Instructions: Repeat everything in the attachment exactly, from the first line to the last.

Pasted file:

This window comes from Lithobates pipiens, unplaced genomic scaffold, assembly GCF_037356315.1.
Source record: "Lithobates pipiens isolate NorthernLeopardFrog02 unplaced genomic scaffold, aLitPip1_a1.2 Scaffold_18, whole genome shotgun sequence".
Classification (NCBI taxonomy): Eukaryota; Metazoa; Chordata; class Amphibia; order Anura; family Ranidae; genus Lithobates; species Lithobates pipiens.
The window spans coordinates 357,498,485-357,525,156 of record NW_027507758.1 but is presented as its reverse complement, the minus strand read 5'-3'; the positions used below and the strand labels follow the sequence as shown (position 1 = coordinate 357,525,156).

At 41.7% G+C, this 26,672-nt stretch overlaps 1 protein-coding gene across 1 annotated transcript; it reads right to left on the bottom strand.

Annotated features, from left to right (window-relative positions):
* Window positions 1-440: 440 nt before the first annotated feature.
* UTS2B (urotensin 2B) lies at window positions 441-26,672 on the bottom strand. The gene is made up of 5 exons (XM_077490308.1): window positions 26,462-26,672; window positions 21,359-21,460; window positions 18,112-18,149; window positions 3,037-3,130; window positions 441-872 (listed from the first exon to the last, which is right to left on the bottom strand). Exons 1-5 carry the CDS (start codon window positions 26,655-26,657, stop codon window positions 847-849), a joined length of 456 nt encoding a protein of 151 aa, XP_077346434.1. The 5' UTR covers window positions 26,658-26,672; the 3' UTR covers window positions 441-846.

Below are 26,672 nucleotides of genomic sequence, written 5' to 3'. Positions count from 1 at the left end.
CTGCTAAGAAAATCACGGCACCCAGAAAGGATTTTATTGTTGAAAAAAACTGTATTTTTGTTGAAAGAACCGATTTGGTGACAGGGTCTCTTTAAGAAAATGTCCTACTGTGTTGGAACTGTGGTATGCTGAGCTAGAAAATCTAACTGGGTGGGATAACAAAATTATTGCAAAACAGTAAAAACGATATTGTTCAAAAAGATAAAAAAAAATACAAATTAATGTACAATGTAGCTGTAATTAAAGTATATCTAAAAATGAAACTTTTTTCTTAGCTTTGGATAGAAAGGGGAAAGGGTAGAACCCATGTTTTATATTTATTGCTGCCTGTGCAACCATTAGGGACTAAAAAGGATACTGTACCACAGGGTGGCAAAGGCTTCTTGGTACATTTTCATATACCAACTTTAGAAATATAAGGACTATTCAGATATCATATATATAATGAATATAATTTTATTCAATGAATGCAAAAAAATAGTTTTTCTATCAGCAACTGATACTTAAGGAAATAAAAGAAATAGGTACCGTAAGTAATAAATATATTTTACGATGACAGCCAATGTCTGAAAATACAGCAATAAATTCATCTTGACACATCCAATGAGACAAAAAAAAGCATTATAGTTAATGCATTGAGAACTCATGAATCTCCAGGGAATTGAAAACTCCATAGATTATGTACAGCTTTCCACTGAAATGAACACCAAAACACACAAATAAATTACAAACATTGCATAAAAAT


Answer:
This window comes from Lithobates pipiens, unplaced genomic scaffold, assembly GCF_037356315.1.
Source record: "Lithobates pipiens isolate NorthernLeopardFrog02 unplaced genomic scaffold, aLitPip1_a1.2 Scaffold_18, whole genome shotgun sequence".
Classification (NCBI taxonomy): Eukaryota; Metazoa; Chordata; class Amphibia; order Anura; family Ranidae; genus Lithobates; species Lithobates pipiens.
The window spans coordinates 357,498,485-357,525,156 of record NW_027507758.1 but is presented as its reverse complement, the minus strand read 5'-3'; the positions used below and the strand labels follow the sequence as shown (position 1 = coordinate 357,525,156).

At 41.7% G+C, this 26,672-nt stretch overlaps 1 protein-coding gene across 1 annotated transcript; it reads right to left on the bottom strand.

Annotated features, from left to right (window-relative positions):
* Window positions 1-440: 440 nt before the first annotated feature.
* UTS2B (urotensin 2B) lies at window positions 441-26,672 on the bottom strand. The gene is made up of 5 exons (XM_077490308.1): window positions 26,462-26,672; window positions 21,359-21,460; window positions 18,112-18,149; window positions 3,037-3,130; window positions 441-872 (listed from the first exon to the last, which is right to left on the bottom strand). Exons 1-5 carry the CDS (start codon window positions 26,655-26,657, stop codon window positions 847-849), a joined length of 456 nt encoding a protein of 151 aa, XP_077346434.1. The 5' UTR covers window positions 26,658-26,672; the 3' UTR covers window positions 441-846.

Below are 26,672 nucleotides of genomic sequence, written 5' to 3'. Positions count from 1 at the left end.
CTGCTAAGAAAATCACGGCACCCAGAAAGGATTTTATTGTTGAAAAAAACTGTATTTTTGTTGAAAGAACCGATTTGGTGACAGGGTCTCTTTAAGAAAATGTCCTACTGTGTTGGAACTGTGGTATGCTGAGCTAGAAAATCTAACTGGGTGGGATAACAAAATTATTGCAAAACAGTAAAAACGATATTGTTCAAAAAGATAAAAAAAAATACAAATTAATGTACAATGTAGCTGTAATTAAAGTATATCTAAAAATGAAACTTTTTTCTTAGCTTTGGATAGAAAGGGGAAAGGGTAGAACCCATGTTTTATATTTATTGCTGCCTGTGCAACCATTAGGGACTAAAAAGGATACTGTACCACAGGGTGGCAAAGGCTTCTTGGTACATTTTCATATACCAACTTTAGAAATATAAGGACTATTCAGATATCATATATATAATGAATATAATTTTATTCAATGAATGCAAAAAAATAGTTTTTCTATCAGCAACTGATACTTAAGGAAATAAAAGAAATAGGTACCGTAAGTAATAAATATATTTTACGATGACAGCCAATGTCTGAAAATACAGCAATAAATTCATCTTGACACATCCAATGAGACAAAAAAAAGCATTATAGTTAATGCATTGAGAACTCATGAATCTCCAGGGAATTGAAAACTCCATAGATTATGTACAGCTTTCCACTGAAATGAACACCAAAACACACAAATAAATTACAAACATTGCATAAAAAT